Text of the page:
Health Psych week 6 class notes
Health Psych week 6 class notes Psyc 400
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This 8 page Class Notes was uploaded by Samantha Riley on Thursday February 25, 2016. The Class Notes belongs to Psyc 400 at Humboldt State University taught by Carrie Aigner in Winter 2016. Since its upload, it has received 33 views. For similar materials see Health Psychology in Psychlogy at Humboldt State University.
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Date Created: 02/25/16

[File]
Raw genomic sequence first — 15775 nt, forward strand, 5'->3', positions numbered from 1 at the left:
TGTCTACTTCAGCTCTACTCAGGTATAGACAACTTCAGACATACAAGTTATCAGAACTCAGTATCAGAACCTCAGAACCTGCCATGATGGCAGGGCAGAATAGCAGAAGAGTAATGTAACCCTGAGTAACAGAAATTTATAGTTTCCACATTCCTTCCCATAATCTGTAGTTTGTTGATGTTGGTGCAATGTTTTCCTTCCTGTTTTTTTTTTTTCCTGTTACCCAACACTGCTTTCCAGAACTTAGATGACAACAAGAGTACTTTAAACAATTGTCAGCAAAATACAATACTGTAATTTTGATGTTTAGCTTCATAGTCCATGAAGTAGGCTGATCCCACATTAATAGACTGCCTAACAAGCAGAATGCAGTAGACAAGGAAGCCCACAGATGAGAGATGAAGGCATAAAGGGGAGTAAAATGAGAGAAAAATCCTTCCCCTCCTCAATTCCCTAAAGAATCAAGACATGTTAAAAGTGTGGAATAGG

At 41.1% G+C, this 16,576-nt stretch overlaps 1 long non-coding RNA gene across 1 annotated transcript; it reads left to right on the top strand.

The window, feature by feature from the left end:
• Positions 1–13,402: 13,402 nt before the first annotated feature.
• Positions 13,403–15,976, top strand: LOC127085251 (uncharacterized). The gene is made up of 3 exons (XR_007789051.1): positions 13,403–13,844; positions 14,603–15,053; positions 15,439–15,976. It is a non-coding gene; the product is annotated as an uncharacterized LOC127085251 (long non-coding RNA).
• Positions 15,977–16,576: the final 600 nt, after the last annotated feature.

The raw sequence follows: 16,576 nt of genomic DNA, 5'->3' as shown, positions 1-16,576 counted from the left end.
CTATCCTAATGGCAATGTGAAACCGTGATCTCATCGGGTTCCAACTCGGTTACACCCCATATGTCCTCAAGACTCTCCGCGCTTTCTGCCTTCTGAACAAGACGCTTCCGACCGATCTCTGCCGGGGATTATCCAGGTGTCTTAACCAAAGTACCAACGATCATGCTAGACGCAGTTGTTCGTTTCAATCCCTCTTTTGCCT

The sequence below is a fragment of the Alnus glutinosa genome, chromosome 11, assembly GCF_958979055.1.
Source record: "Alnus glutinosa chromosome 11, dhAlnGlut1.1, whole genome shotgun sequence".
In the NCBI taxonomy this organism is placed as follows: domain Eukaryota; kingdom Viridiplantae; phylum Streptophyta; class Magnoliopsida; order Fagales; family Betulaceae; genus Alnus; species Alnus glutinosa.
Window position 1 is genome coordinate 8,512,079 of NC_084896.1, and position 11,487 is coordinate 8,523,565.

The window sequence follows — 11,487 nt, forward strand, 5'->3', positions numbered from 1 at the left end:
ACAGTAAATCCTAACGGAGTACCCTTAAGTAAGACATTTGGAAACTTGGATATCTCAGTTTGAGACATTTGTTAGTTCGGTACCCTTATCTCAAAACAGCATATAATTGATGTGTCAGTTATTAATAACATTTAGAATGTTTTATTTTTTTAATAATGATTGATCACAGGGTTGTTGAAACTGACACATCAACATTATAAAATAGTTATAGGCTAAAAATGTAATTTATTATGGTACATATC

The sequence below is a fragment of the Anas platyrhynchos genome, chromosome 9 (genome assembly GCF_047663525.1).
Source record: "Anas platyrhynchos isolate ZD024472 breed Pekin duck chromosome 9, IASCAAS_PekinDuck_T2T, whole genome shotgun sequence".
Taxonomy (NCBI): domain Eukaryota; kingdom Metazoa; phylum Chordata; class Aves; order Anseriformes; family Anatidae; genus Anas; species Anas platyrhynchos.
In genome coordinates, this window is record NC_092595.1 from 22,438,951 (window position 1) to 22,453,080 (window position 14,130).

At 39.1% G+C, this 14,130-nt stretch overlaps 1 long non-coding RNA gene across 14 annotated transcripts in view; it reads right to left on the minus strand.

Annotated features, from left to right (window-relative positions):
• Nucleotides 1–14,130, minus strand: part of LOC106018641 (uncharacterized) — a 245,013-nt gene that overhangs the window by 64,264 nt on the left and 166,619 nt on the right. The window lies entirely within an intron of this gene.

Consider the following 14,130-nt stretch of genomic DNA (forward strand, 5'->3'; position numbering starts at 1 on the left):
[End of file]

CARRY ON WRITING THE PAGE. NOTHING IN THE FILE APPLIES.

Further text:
Week Six Class Notes Tuesday, 23 February 2016 Announcements: • “Possible Faculty Strike” o If there is no resolution on the pay increath th § There will be a strike from April 13 - April 19 • Exam #3 will be moved FROM Thursday, April 14 TO Tuesday, April 12 th Stress I. Stress, Portrait of a Killer (National Geographic) Video • Stress was once a survival mechanism • Today it’s becoming a health problem • Stress is measurable and can be dangerous • Stress can o Unravel chromosomes o Increase fat on the body o Kill brain cells • Bamboos were used to measure the effects of stress o Drew blood to measure hormones related to stress § Adrenaline § Glucocorticoids o Looked for a link between stress and the hierarchy of the troop § Bamboos rank correlated to stress level § Higher rank had little stress § Low rank had higher stress • Increased heart rate • Higher blood pressure • Humans trigger stress responses for none life-threatening situations o Sends our bodies into unnecessary psychological panic that turns into a physiological response • A large component of stress is the element of control perception o Stress in relation to human hierarchy § Subordinates • Higher stress levels were related to lower positions (getting worse the lower you got) o Higher risk of heart disease, among others § Dominants • Lower levels of stress related the higher you go up • The baboon and Whitehall studies ruled-out confounders of serious health difference in the group o Ex: diet; health care respectively • Ulcers used to be the only risks believed to be related to stress o A bacteria was later linked to ulcers § 2/3 of the world’s population has these bacteria • not everyone gets these ulcers because it requires the immune system to be disrupted by stress to allow the bacteria to start causing problems • Stress in rats caused brain cell branches to shrink o The parts involved in memory (hippocampus) o Long term we can lose the capacity to remember things as we need to o Short-term forgetfulness can occur from acute stress • Stress inhibits the dopamine receptors o Which in turn makes things around you less pleasurable • Whitehall also studied about stress and weight o It could affect fat distribution § Putting on weight around the central areas was shown to be related to chronic stress • Fat brought on by stress is more dangerous because of where it is on the body • Research on the pregnant women during the Dutch famine during WWII o The dutch winter children had increased risk of Cardiovascular disease o In generally poorer health than those conceived before or after the famine o Stress hormones in mom’s blood interacted with the fetus and affected them from before even birth • Telomeres in the chromosomes have been shown to deteriorate from chronic stress. o There is an enzyme that can potentially repair this damage • Perceived control increases the higher up the hierarchy • Our culture does not seem to value stress-reduction II. Class Discussion: • During stress-response, the digestive system slows down o Which could be a contributor the increased body fat from stress • Whitehall was done in the UK o If it were replicated in the US, findings would not be regulated for the healthcare confounding variable because most companies doe not have equal healthcare across the board • Social support had a reversing and a slowing effect on the unraveling of Telomeres Thursday, 25 February 2016 Pain • International Association for the Study of Pain definition: o An unpleasant sensory AND emotional experience associated with actual or potential tissue damage, or described in terms of such damage I. Types of Pain a. Somatic – skin and musculoskeletal tissue i. Ex: Postsurgical pain, injury due to excessive activity or stretching ii. Described as aching 1. Ex: Headache b. Visceral – injury to internal organs i. Bowel (impaction, constipation), indigestion, tumor progression ii. Described as 1. Pressure-like 2. Deep 3. Squeezing c. Neuropathic –injury to spinal cord or peripheral nerves i. Can occur in feet, legs, hands, toes ii. Described as 1. Burning 2. Shooting 3. Stabbing 4. “Pins and Needles” d. Acute i. Begins suddenly ii. Usually sharp in quality iii. It serves as a warning of disease or threat to the body 1. Has an adaptive function a. Ex: moving a hand away from a hot surface iv. Ex: Surgery, buns or cuts, childbirth v. Usually occurs for <6months 1. Not a definite time frame though e. Chronic i. Persists despite the fact that the injury may have healed ii. Not adaptive 1. Results in pain management behaviors iii. Ex: low back pain, arthritis, nerve damage II. Steps in Pain Processing a. Nociception i. Process of perceiving pain ii. Nociceptors are sensory receptors that perceive painful stimuli including 1. Heat 2. Cold 3. Cutting 4. Burning b. Afferent i. Sensory Neurons 1. Relay information from sense organs to brain a. Some areas (hands) have more receptors and are more sensitive i. Why? 1. You explore the world with your hands 2. You need the hands more for survival c. Info routed to the Dorsal Horn of the spinal cord and relayed to different areas of the brain for processing i. Ex: Somatosensory cortex in the cerebral cortex d. Descending pathways i. Originates in the brain ii. Emotion processing centers are activated and can alter our experience of pain 1. Emotion usually accompanies pain 2. Explains how two people can have different perceptions of pain for the same injury iii. Triggers release endogenous opioids 1. Painkillers a. Such as endorphins iv. Helps to explain why distraction (and mood) can alter pain perception 1. Placebo Measuring Pain I. Self-Report Measures a. Visual Analogue Scale (VAS) i. Rate your pain by circling one number that best describes your pain on average 0 1 2 3 4 5 6 7 8 9 10 No As bad Pain as you can imagine ii. This is the “gold standard” for pain assessment iii. Brief Pain Inventory 1. Take the average of the first 4 items on the survey and then enter the score a. (Activity done in class) iv. Especially useful for children and elderly with cognitive problems 1. Visual Analogue Scale (VAS) (faces) v. 60% of severely demented patients can’t rate pain with VAS scales 1. Then have to use other means of assessment II. Behavioral Measures a. Alternative: i. Assess gait 1. Ex: limping ii. Facial expressions 1. Ex: grimaces iii. Posture iv. Dilated pupils b. Poor assessment of pain may contribute to under-treatment in the elderly III. Physiological Measures a. Heart rate b. Hand Surface temperature c. Electromyography (EMG) – measures muscle tension i. Could distinguish those with low back pain vs. no back pain, but not level of pain d. Not as accurate as Self-report or behavioral Psychosocial Aspects of Pain I. Chronic Pain: Comorbid Factors a. People are more likely to be comorbid b. People suffering from chronic pain are more likely to i. Be depressed ii. Abuse alcohol iii. Be smokers c. Causal Direction is unclear d. “Downward spiral” in conceptualizing chronic pain and depression i. Everything, all factors, feed into each other and effects each other II. Biopsychosocial Model of Pain Social/Environmental -Social Support -Insurance Coverage Pain Psychological Biological -Negative affect -Genetic Factors -Pain Catastrophizing -Illness a. Pain Anxiety, Catastrohpizing i. When I’m in pain… 1. Ex: I worry all the time about whether the pain will end 2. Ex: I feel I can’t go on 3. (From the Pain Catastrophizing Scale) ii. Difference between Chronic and Acute pain 1. People may not have recovered from pain 6-months after a surgery iii. Relates to higher rates of healthcare usage 1. Longer hospitalizations 2. Increased pain medication usage 3. Longer time to reach rehabilitation milestones during surgical recovery iv. This means attitude matters 1. The way you think about and perceive your pain is a predictor of adaptiveness III. REMEMBER a. Just because psychological factors may influence the experience of pain, doesn’t mean pain isn’t “real” or that the person is “crazy” Evidence for the Biopsychosocial Model in Pain I. Research Examples a. Study 1: i. Study of 611 breast cancer patients ii. Persistent post-mastectomy pain was associated with 1. Anxiety 2. Depression 3. Catastrophizing 4. Somatization iii. But was not associates with 1. Medical-related factors pre-surgery 2. Disease-related factors pre-surgery 3. Ex: Type of cancer treatment received in addition to mastectomy b. Study 2: Implantable Devices for Pain Management i. Over half of cancer patients experience cancer-related pain ii. Spinal cord stimulators (SCS) and Intrathecal pumps iii. MD Anderson Pain Center: Multi-disciplinary approach 1. Psychological evaluation for implantable devices 2. Research on psychological factors and implantable outcome limited 3. Study procedures a. Retrospective medical record review of cancer patients who received SCS or intrathecal pump b. Pain, Depression and anxiety were assessed using the ESAS Baseline Trial 3-week 3- 6- and Follow- month Month Surgery up Follow- Follow- up up Pain Pain Pain Pain ESAS 4. What was found a. People with higher anxiety had their pain return back to the original levels of before surgery b. Those with less anxiety were actually benefiting from the surgery in maintained lowered pain levels 5. Implications a. Importance of psychological symptoms in surgery outcome b. Limitation i. Retrospective Design ii. Potential Confounding variables c. Role of multi-disciplinary care in pain management Prescription Drugs for Pain Management I. Brief, Minor History of Pain management a. There are doctors that work with pain exclusively b. A push to be more aware of pain brought the medical field to find that pain was undertreated II. Chronic Pain in the United States a. 30% of people have Chronic Pain b. Most common = headache and lower back pain i. Back Pain 1. 80% of people in the US have back pain at some time 2. Common Causes: injury or stress to muscle, nerve and ligament a. Worse with aging b. Affects 90% of pregnant women 3. Treatment often involves analgesic medications a. Analgesic Medication (Pain killers) i. Opioids 1. Hydrocodone a. Ex: Norco, Vicodin 2. Morphine 3. Oxycodone a. Ex: OxyCotin, Percocet ii. Non-Narcotics 1. NSAIDs (Non-steroidal anti- inflammatory drugs a. Ex: Advil, Aleve 2. Acetaminophen a. Ex: Tylenol 3. Neuropathic pain medications (anticonvulsants) 4. Ex: Gabapentin